Or at least that’s what they say in the article.

Personally, I don’t know. I recall a fairly low voter turnout in Fort Bend County’s Precinct 2 – an area of eastern Fort Bend County that has a very strong African-American presence. However, voter turnout in Hispanic-dominated portions of western Fort Bend was also disappointingly low. But that’s my local take.

We all know that Hillary Clinton’s campaign is heavily courting the El Paso area as well as Corpus Christi and the Rio Grande Valley; all three are high density centers of Hispanic voters. So how many delegates have been allotted to those areas? All totaled up, these areas comprise Senate Districts 29, 19, 21, 20, and 27. These 5 Senate Districts have been allocated a total of 18 delegates. OK, add to that SD 26, a heavily Hispanic district in and around San Antonio, and you have a total of 22 delegates.

If these districts all go in a big way to Clinton, and there is no reason right now to assume any differently, then she will garner the lion’s share of those delegates. That’s 22 out of 126 up for grabs on March 4th.

I once met a woman who counseled me on the importance of keeping my options open and my nets cast wide. My area of concern was fairly well-defined and narrow, and she wisely advised me to increase the diversity of my clientele. This is also a good piece of advice for Clinton’s handlers, especially here in wild and wooly Texas, where a prize plum in one state is a mediocre Valley orange in another. Barring that, she said, if I wanted to keep all my eggs on one basket, she told me to not to take my eyes off that basket.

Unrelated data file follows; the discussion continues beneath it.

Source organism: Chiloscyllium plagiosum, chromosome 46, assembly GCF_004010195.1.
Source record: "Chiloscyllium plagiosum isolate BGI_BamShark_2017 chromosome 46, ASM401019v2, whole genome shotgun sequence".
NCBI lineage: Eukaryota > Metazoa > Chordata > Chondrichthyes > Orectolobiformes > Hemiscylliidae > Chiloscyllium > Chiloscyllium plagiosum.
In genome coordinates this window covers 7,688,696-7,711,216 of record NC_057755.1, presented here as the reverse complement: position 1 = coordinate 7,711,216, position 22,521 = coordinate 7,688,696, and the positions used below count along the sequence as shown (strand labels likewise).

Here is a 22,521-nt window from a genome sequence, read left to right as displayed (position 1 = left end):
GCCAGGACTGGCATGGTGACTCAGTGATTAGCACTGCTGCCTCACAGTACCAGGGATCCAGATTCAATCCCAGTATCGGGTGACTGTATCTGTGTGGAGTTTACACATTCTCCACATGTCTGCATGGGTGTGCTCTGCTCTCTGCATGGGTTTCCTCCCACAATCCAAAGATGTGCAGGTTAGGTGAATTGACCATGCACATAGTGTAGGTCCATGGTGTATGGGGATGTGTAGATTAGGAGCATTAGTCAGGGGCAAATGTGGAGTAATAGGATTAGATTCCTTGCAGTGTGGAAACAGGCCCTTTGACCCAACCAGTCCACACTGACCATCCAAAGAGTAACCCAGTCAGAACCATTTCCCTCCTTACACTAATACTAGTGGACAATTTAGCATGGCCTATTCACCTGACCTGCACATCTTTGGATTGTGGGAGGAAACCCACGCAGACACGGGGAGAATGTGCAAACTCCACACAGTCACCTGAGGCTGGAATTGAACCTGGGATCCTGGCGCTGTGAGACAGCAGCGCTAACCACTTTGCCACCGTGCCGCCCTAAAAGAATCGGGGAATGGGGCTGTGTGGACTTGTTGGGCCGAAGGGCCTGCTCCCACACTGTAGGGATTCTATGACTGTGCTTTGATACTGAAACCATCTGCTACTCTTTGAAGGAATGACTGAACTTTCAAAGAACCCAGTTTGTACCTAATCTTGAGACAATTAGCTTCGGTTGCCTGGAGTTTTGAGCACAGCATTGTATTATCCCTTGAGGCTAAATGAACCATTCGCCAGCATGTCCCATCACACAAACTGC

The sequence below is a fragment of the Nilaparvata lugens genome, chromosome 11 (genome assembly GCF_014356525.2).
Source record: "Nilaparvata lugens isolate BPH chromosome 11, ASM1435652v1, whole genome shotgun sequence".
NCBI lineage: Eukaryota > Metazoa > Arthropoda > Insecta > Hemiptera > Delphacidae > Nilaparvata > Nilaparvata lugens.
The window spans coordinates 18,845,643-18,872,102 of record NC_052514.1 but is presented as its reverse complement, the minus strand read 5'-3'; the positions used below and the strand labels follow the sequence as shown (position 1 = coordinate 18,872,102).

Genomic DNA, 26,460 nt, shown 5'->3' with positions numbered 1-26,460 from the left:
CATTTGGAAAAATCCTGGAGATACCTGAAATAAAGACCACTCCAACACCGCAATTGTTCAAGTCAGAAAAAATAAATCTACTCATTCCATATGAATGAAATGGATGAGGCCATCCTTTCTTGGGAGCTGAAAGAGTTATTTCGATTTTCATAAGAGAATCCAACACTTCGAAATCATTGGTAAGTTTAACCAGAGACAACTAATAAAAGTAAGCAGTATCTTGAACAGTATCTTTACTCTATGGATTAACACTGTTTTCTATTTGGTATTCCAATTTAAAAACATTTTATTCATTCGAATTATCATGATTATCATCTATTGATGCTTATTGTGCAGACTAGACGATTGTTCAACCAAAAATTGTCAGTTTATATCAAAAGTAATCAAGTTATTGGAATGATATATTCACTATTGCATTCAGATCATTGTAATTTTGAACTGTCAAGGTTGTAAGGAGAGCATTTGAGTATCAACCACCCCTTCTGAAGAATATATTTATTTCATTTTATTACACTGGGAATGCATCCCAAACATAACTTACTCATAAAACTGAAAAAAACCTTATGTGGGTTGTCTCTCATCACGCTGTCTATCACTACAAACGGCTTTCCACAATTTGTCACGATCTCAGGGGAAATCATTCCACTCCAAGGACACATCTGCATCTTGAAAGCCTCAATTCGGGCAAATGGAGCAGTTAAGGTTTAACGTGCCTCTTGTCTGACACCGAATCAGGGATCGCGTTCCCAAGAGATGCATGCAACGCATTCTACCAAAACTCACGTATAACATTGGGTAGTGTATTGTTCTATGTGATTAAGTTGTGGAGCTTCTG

And that’s not a bad advice for Clinton’s people, either.

On Hiring Retired Teachers: Why It Isn’t Done

You would think that the State of Texas, and the over one thousand school districts that make up its public education system would be looking for the best teachers it could find these days.

You would think.

These days, the number of qualified teachers coming out of colleges and universities statewide is on the decline. Competition from the private sector, which on the whole pays better than a public school teacher brings home, is largely to blame. And while the starting salary for teachers is starting to become competitive with some areas of the private sector, that salary scale does not keep pace with inflation or any other thing. Year to year salary bumps are largely arbitrary and not based on anything other than time served. So after 5 years, just at about the time novice teachers becomes adept in their jobs, there is a tremendous pressure on them to leave the profession for better paying jobs. Within education (administration or counseling) or without.

One way to fill the ever-widening gap between teacher supply and demand would be to tap one very valuable Texas resource: the retired teacher.

Retired teachers are in overabundance in Texas. Many found themselves prematurely retired due to changes in federal laws which practically forced them to leave teaching or lose thousands of dollars in retirement benefits. Many of these teachers have slowly made their way back to the teaching profession in private schools, but this has not helped to mitigate the teacher shortages in public schools.

Why not? Why do retired teachers avoid work in public education? Answer: it’s not them, it is the state. An agency of the State of Texas purposely engineers it so that retired teachers are not welcome in Texas school districts.